Based on the data above, researchers can use the linear regression analysis of the OLS method. Due to the use of the OLS regression method, there are several assumptions that researchers must meet.

The minimum assumption tests that need to be carried out by researchers are the normality test, linearity test, non-heteroscedasticity test, and autocorrelation test. In this tutorial, Kanda Data does not write an OLS assumption test but will immediately provide a tutorial on how to test a simple linear regression using data analysis in Excel.

## The stages of the linear regression test in Excel

The steps for simple linear regression analysis in Excel can use in the data analysis menu in Excel. After Excel is opened, the researcher can click on the “Data” menu, then the researcher selects the “Data Analysis” menu, which is in the upper right corner; which in detail can be seen in the image below:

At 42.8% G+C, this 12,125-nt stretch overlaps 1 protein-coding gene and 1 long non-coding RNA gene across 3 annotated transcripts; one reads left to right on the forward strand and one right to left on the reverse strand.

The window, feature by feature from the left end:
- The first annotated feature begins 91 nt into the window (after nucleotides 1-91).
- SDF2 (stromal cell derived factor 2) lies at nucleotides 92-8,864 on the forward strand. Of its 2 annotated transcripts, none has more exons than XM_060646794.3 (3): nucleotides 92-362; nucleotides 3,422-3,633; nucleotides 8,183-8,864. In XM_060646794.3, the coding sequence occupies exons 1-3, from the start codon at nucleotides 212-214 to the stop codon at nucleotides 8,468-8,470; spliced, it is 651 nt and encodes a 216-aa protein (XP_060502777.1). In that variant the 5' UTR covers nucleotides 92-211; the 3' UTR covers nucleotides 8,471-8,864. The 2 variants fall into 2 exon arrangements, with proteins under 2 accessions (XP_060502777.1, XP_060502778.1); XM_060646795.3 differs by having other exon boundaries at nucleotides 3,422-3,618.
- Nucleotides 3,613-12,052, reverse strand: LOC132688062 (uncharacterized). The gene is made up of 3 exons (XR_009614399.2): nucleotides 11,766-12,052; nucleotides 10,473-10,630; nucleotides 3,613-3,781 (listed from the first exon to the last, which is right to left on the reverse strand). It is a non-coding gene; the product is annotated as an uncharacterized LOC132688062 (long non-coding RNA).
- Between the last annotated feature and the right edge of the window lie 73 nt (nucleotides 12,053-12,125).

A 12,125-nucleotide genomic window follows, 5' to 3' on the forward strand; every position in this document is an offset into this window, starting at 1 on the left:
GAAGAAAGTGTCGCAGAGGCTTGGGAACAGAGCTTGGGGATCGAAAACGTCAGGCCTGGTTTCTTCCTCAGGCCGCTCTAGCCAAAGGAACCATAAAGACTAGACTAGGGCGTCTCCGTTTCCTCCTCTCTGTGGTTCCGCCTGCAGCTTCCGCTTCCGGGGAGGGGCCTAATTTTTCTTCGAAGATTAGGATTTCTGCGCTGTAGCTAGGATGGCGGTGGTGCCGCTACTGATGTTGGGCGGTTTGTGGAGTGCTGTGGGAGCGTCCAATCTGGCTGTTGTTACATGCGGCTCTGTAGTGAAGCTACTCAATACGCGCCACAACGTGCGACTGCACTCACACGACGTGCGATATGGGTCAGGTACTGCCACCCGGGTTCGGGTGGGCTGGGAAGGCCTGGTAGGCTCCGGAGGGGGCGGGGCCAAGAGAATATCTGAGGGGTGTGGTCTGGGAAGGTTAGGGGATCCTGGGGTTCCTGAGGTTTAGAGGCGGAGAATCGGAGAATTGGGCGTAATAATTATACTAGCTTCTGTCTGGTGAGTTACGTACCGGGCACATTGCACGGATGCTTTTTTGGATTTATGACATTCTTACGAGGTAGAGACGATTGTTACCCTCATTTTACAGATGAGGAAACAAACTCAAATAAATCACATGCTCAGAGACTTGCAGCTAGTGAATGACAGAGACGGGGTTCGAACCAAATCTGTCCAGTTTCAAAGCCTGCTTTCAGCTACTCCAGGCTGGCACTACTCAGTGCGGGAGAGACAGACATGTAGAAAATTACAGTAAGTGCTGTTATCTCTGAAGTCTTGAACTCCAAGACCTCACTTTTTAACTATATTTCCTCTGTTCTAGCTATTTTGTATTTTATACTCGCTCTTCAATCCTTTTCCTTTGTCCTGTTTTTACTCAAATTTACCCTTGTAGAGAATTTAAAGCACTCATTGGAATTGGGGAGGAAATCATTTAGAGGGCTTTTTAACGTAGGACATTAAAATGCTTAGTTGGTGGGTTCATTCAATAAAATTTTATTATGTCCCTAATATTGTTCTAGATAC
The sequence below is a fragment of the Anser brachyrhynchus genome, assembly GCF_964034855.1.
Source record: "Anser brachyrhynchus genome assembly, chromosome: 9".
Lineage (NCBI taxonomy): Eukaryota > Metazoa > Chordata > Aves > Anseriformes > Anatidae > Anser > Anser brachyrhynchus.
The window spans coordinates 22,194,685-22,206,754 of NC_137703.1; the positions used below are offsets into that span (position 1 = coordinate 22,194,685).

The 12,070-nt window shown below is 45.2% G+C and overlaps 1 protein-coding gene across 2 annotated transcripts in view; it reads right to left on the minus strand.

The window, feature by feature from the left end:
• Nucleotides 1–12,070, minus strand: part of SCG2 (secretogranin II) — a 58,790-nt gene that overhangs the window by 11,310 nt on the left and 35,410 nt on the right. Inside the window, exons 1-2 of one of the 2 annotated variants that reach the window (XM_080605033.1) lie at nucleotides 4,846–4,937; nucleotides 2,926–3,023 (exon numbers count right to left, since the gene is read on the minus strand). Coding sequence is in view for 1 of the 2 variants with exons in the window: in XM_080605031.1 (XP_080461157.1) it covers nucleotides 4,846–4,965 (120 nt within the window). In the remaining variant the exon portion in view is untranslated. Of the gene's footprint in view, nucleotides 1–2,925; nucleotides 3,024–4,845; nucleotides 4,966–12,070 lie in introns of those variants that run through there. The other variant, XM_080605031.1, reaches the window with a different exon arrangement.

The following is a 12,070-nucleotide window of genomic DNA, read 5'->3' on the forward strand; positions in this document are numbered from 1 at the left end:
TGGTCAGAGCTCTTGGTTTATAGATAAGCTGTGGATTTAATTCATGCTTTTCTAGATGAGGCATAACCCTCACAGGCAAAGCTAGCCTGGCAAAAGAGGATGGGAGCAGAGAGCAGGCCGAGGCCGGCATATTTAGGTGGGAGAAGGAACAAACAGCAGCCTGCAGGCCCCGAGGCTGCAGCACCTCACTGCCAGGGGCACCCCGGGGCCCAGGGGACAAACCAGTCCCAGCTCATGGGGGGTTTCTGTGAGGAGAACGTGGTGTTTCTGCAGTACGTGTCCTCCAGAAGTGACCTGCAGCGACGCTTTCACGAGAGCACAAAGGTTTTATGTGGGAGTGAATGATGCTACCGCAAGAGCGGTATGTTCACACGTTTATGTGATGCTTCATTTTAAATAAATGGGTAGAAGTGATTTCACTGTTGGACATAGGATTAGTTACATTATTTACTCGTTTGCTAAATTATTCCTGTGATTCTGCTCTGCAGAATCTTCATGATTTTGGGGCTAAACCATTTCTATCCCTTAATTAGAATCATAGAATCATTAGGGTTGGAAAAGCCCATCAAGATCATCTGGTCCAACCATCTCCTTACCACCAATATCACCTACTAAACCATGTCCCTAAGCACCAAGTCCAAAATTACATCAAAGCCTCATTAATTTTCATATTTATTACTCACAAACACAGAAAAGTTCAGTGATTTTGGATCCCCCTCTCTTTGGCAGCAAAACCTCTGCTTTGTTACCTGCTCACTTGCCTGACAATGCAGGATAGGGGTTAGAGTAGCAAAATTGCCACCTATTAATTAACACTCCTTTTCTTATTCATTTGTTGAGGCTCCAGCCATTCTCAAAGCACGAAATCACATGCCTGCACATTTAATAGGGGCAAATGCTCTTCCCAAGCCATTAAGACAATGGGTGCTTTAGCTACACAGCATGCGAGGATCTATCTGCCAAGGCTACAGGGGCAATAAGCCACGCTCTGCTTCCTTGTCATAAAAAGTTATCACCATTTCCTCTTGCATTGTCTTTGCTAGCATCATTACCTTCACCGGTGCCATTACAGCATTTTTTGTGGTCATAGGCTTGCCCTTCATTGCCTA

Suppose the researcher does not find the Data Analysis menu after clicking on Data menu. In that case, the researcher must first activate the Data Analysis menu in Excel. For a tutorial to activate the Data Analysis Toolpak menu in Excel, you can read the previous article entitled: “How to Enable Data Analysis Button for t-test in Excel“.

After the researcher clicks on the Data Analysis menu, the Data Analysis window will then appear. In the Data Analysis window, several analysis tools are provided by Excel.

The next step that needs to be done by researchers is to look for regression and then click ok. These steps in detail can be seen in the image below: